After Scott Hartnell’s 2011-2012 campaign, where he put up 67 points (37G, 30A), he signed a contract worth $28.5M and a cap hit of $4.75M for 6 years starting this season. A lot of people became very skeptical of his performance during the lockout shorted season where he came into the season no where near ready and missed many games due to injury. Although the injuries may have impacted his level of play to some degree, it was an underwhelming season for Hartnell to say the least. This brought up questions about whether or not his cap hit and contract length was worth it and that maybe the success he experienced in the 2011-2012 was to small of a sample size to warrant such a contract. So is Hartnell worth the contract he is receiving from the Flyers?
This brings us to the advanced stats. When I attempt to analyze a player’s performance and worth on the ice there are two ways I go about this. First is what I see during the live broadcast of the game. Sometimes it’s hard to catch every little play or action that a player takes on the ice and it becomes extremely easy to harp on the bad compared to the good. That is not to say that it is impossible to recognize good play from poor play strictly based on watching the game. This is where the second part, stats analysis, comes into play. These stats help me to recognize things that I may have missed during the game and aids in my ability to dig deeper into my perception of a player’s performance.
Having said that, lets get down to the numbers on Hartnell. I am going to start with his 2011-2012 season numbers. His Corsi Rel was 9.6 while facing a little bit above average competition (Corsi Rel QoC of 0.502). In this time he was shooting at about 9.76% which was above the league average at that time (8.94%) and ended the season with 67 points.
To this point in the 2013-14 season, Hartnell has a Corsi Rel of 22.6. This number is very high and is around on of the best in the league, this is while facing tougher competition compared to the 2011-2012 season (Corsi Rel QoC of 0.632 this season). So why do we think we are seeing such poor play from Hartnell this year? Well there is a stark contrast between the shooting % of this year and 2011-12. Thus far, Hartnell has an on ice shooting % of 3.94 compared to the league average of 8.84%.
So all though he has insanely good possession numbers, his Corsi Rel, they have not been reflected in his game. The first line and Hartnell can send a ton of pucks at and around the net, but if none of them go in they will continue have strong possession play, but nothing to really show for it.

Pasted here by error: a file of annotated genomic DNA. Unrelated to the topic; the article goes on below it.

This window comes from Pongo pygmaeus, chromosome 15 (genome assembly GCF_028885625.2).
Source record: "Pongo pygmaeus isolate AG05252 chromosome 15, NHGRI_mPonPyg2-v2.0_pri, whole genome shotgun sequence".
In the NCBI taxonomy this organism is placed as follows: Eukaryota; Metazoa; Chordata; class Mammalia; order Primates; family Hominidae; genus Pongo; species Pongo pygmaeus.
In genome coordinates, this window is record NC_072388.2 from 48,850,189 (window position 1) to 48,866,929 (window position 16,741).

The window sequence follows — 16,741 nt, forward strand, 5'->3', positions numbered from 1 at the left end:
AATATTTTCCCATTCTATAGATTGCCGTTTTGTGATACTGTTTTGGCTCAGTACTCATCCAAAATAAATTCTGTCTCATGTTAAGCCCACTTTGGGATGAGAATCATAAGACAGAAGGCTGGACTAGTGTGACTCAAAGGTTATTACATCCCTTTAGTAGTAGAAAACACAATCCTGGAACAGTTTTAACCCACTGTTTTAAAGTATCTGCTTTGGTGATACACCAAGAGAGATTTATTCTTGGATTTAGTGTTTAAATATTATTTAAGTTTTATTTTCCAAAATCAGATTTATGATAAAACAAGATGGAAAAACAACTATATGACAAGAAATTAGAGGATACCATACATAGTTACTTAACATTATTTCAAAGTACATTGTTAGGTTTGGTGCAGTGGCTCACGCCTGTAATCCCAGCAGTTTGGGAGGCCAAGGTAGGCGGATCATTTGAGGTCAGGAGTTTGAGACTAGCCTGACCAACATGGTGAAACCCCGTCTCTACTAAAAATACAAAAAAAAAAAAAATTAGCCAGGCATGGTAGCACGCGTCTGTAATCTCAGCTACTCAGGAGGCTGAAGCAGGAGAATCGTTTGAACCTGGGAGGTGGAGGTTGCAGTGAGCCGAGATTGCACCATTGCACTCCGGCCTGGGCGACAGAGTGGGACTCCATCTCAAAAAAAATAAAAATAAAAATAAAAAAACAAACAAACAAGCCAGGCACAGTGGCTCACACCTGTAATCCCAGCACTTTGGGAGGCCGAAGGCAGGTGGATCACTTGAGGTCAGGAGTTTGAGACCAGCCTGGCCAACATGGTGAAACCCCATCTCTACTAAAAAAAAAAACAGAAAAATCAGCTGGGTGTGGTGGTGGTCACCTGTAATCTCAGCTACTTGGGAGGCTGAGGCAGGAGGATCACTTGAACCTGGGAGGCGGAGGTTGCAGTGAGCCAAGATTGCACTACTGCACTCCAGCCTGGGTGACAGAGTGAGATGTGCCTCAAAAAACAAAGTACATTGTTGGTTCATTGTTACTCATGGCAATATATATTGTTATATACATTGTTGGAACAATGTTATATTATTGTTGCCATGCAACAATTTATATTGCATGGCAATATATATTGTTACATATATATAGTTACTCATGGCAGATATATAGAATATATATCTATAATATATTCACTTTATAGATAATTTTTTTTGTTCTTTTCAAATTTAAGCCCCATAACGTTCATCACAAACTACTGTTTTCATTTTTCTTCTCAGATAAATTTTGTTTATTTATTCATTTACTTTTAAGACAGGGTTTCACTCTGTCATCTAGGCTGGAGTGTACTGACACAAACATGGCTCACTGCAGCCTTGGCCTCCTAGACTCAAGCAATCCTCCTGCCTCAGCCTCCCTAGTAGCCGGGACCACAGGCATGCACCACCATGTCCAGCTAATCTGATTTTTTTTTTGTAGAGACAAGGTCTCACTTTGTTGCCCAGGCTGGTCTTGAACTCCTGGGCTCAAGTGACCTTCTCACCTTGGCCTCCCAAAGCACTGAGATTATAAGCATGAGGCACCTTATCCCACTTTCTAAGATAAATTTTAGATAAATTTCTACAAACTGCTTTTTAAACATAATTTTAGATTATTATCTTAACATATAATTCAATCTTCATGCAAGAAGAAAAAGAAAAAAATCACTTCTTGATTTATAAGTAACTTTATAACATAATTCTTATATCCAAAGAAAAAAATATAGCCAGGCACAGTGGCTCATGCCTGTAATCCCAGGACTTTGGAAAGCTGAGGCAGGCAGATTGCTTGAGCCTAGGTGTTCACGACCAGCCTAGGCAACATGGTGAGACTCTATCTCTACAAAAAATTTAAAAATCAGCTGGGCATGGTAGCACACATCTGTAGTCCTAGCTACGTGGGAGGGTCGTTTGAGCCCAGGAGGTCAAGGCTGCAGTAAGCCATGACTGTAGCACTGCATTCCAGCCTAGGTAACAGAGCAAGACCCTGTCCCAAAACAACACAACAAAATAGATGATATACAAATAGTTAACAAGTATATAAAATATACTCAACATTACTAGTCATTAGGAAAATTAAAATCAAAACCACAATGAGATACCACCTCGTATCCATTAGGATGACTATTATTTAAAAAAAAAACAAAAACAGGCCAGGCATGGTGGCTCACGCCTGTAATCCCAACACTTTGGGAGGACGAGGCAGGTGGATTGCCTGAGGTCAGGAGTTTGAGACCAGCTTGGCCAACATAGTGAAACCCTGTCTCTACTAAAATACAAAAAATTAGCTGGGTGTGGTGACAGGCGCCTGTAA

I think that says a lot about the issues this team has been facing this year. It’s not just Hartnell that has struggled, it is the whole first line. Voracek has a shooting % of 5.07 and G is sitting at 5.98%. These numbers are not good enough and have to get better. One would imagine that with such good possession numbers these percentages will have to trend towards the mean.
As for Hartnell’s contract, two players that come to mind with similar contracts are Jason Pominville and Bryan Little. Both Little and Pominville play on the 1st line for their respective team. This season Little has 28 points (13G & 15A) and Pominville has 22 points (15G & 7A) while Hartnell has 12 points (6G & 6A). It is hard to be too critical of Hartnell considering the struggles of the team overall, but considering his position in the lineup and players with comparable contracts we would expect more in the way of point production. I think it will require a little more time before we can say with confidence that his contract length and price may have been a mistake.
I think it is worth noting that at this time Hartnell is not playing like a top line winger. He has been losing his composure far too often on the ice and taking dumb penalties as a result. He wears an “A” on his sweater and I would hope that this encourages him to play with a more level head and stop with the unwarranted penalties. He is definitely a fan favorite and a stand up guy off the ice, but I hope that he starts making better decisions when it comes to penalties and maintaining his composure. While stats can be a good indicator of a player’s worth and value, they do not tell the whole story. It is important to remember this and like with all sports the game is not played on a piece of paper. A player’s value comes from many different areas and it is important that a player is evaluated both statistically and in terms of their on ice composure and hockey IQ. This allows to develop the most accurate picture of a player as possible.
Topics: Philadelphia Flyers